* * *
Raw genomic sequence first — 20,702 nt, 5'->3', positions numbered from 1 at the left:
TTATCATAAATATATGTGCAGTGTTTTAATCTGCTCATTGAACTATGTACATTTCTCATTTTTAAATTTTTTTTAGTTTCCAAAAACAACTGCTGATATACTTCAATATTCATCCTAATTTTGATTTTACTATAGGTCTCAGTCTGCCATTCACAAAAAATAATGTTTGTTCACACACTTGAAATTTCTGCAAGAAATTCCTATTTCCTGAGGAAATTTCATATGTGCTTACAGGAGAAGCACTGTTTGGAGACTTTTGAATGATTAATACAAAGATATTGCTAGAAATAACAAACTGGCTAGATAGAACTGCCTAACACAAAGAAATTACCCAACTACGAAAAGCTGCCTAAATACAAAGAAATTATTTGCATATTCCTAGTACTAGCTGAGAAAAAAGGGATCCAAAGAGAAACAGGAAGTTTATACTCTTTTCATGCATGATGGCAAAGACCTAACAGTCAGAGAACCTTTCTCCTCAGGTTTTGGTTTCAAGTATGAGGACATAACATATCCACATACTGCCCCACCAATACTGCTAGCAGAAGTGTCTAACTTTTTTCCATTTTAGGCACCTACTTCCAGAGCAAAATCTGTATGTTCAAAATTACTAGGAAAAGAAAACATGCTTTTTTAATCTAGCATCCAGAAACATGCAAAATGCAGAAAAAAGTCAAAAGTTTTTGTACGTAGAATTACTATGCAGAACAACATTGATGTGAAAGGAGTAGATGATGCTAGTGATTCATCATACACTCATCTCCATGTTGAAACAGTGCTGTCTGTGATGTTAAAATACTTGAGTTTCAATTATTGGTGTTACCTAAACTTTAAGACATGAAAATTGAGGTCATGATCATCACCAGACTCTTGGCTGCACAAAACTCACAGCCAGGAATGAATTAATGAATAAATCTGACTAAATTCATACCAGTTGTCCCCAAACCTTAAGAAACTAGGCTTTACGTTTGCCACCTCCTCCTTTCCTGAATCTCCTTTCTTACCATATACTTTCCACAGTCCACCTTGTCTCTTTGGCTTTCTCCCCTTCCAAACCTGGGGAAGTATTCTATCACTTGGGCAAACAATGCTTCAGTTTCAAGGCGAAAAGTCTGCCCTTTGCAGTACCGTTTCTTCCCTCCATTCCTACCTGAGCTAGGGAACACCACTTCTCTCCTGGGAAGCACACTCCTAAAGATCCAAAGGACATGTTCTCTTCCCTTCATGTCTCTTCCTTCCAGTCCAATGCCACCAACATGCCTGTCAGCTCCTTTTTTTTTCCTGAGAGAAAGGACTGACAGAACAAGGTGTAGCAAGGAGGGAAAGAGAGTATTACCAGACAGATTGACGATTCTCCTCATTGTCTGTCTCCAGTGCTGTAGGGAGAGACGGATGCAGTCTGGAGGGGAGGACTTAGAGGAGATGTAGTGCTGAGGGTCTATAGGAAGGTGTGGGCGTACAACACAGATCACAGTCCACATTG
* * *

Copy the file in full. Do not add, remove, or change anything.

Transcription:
Raw genomic sequence first — 20,702 nt, 5'->3', positions numbered from 1 at the left:
TTATCATAAATATATGTGCAGTGTTTTAATCTGCTCATTGAACTATGTACATTTCTCATTTTTAAATTTTTTTTAGTTTCCAAAAACAACTGCTGATATACTTCAATATTCATCCTAATTTTGATTTTACTATAGGTCTCAGTCTGCCATTCACAAAAAATAATGTTTGTTCACACACTTGAAATTTCTGCAAGAAATTCCTATTTCCTGAGGAAATTTCATATGTGCTTACAGGAGAAGCACTGTTTGGAGACTTTTGAATGATTAATACAAAGATATTGCTAGAAATAACAAACTGGCTAGATAGAACTGCCTAACACAAAGAAATTACCCAACTACGAAAAGCTGCCTAAATACAAAGAAATTATTTGCATATTCCTAGTACTAGCTGAGAAAAAAGGGATCCAAAGAGAAACAGGAAGTTTATACTCTTTTCATGCATGATGGCAAAGACCTAACAGTCAGAGAACCTTTCTCCTCAGGTTTTGGTTTCAAGTATGAGGACATAACATATCCACATACTGCCCCACCAATACTGCTAGCAGAAGTGTCTAACTTTTTTCCATTTTAGGCACCTACTTCCAGAGCAAAATCTGTATGTTCAAAATTACTAGGAAAAGAAAACATGCTTTTTTAATCTAGCATCCAGAAACATGCAAAATGCAGAAAAAAGTCAAAAGTTTTTGTACGTAGAATTACTATGCAGAACAACATTGATGTGAAAGGAGTAGATGATGCTAGTGATTCATCATACACTCATCTCCATGTTGAAACAGTGCTGTCTGTGATGTTAAAATACTTGAGTTTCAATTATTGGTGTTACCTAAACTTTAAGACATGAAAATTGAGGTCATGATCATCACCAGACTCTTGGCTGCACAAAACTCACAGCCAGGAATGAATTAATGAATAAATCTGACTAAATTCATACCAGTTGTCCCCAAACCTTAAGAAACTAGGCTTTACGTTTGCCACCTCCTCCTTTCCTGAATCTCCTTTCTTACCATATACTTTCCACAGTCCACCTTGTCTCTTTGGCTTTCTCCCCTTCCAAACCTGGGGAAGTATTCTATCACTTGGGCAAACAATGCTTCAGTTTCAAGGCGAAAAGTCTGCCCTTTGCAGTACCGTTTCTTCCCTCCATTCCTACCTGAGCTAGGGAACACCACTTCTCTCCTGGGAAGCACACTCCTAAAGATCCAAAGGACATGTTCTCTTCCCTTCATGTCTCTTCCTTCCAGTCCAATGCCACCAACATGCCTGTCAGCTCCTTTTTTTTTCCTGAGAGAAAGGACTGACAGAACAAGGTGTAGCAAGGAGGGAAAGAGAGTATTACCAGACAGATTGACGATTCTCCTCATTGTCTGTCTCCAGTGCTGTAGGGAGAGACGGATGCAGTCTGGAGGGGAGGACTTAGAGGAGATGTAGTGCTGAGGGTCTATAGGAAGGTGTGGGCGTACAACACAGATCACAGTCCACATTG